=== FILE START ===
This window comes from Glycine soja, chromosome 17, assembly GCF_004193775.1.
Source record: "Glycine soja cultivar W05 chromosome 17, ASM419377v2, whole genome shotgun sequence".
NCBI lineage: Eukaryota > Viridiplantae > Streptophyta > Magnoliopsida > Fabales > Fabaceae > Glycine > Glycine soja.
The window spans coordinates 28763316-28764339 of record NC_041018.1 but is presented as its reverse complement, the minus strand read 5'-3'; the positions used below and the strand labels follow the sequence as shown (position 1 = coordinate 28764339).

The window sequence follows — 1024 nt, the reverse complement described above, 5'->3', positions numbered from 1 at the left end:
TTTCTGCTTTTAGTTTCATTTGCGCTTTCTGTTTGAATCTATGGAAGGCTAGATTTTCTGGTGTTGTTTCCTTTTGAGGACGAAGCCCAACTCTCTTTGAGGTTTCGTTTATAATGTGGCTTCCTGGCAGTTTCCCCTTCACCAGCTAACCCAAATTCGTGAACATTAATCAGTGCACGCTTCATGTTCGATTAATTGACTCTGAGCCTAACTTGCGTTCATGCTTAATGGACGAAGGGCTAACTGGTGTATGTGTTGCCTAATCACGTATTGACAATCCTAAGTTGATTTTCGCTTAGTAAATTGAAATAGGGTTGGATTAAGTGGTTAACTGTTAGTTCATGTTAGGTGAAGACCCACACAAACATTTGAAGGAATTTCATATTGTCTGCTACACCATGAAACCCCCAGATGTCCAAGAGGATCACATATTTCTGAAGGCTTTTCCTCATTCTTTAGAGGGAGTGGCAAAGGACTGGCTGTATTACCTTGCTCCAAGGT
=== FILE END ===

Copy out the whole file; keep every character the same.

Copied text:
This window comes from Glycine soja, chromosome 17, assembly GCF_004193775.1.
Source record: "Glycine soja cultivar W05 chromosome 17, ASM419377v2, whole genome shotgun sequence".
NCBI lineage: Eukaryota > Viridiplantae > Streptophyta > Magnoliopsida > Fabales > Fabaceae > Glycine > Glycine soja.
The window spans coordinates 28763316-28764339 of record NC_041018.1 but is presented as its reverse complement, the minus strand read 5'-3'; the positions used below and the strand labels follow the sequence as shown (position 1 = coordinate 28764339).

The window sequence follows — 1024 nt, the reverse complement described above, 5'->3', positions numbered from 1 at the left end:
TTTCTGCTTTTAGTTTCATTTGCGCTTTCTGTTTGAATCTATGGAAGGCTAGATTTTCTGGTGTTGTTTCCTTTTGAGGACGAAGCCCAACTCTCTTTGAGGTTTCGTTTATAATGTGGCTTCCTGGCAGTTTCCCCTTCACCAGCTAACCCAAATTCGTGAACATTAATCAGTGCACGCTTCATGTTCGATTAATTGACTCTGAGCCTAACTTGCGTTCATGCTTAATGGACGAAGGGCTAACTGGTGTATGTGTTGCCTAATCACGTATTGACAATCCTAAGTTGATTTTCGCTTAGTAAATTGAAATAGGGTTGGATTAAGTGGTTAACTGTTAGTTCATGTTAGGTGAAGACCCACACAAACATTTGAAGGAATTTCATATTGTCTGCTACACCATGAAACCCCCAGATGTCCAAGAGGATCACATATTTCTGAAGGCTTTTCCTCATTCTTTAGAGGGAGTGGCAAAGGACTGGCTGTATTACCTTGCTCCAAGGT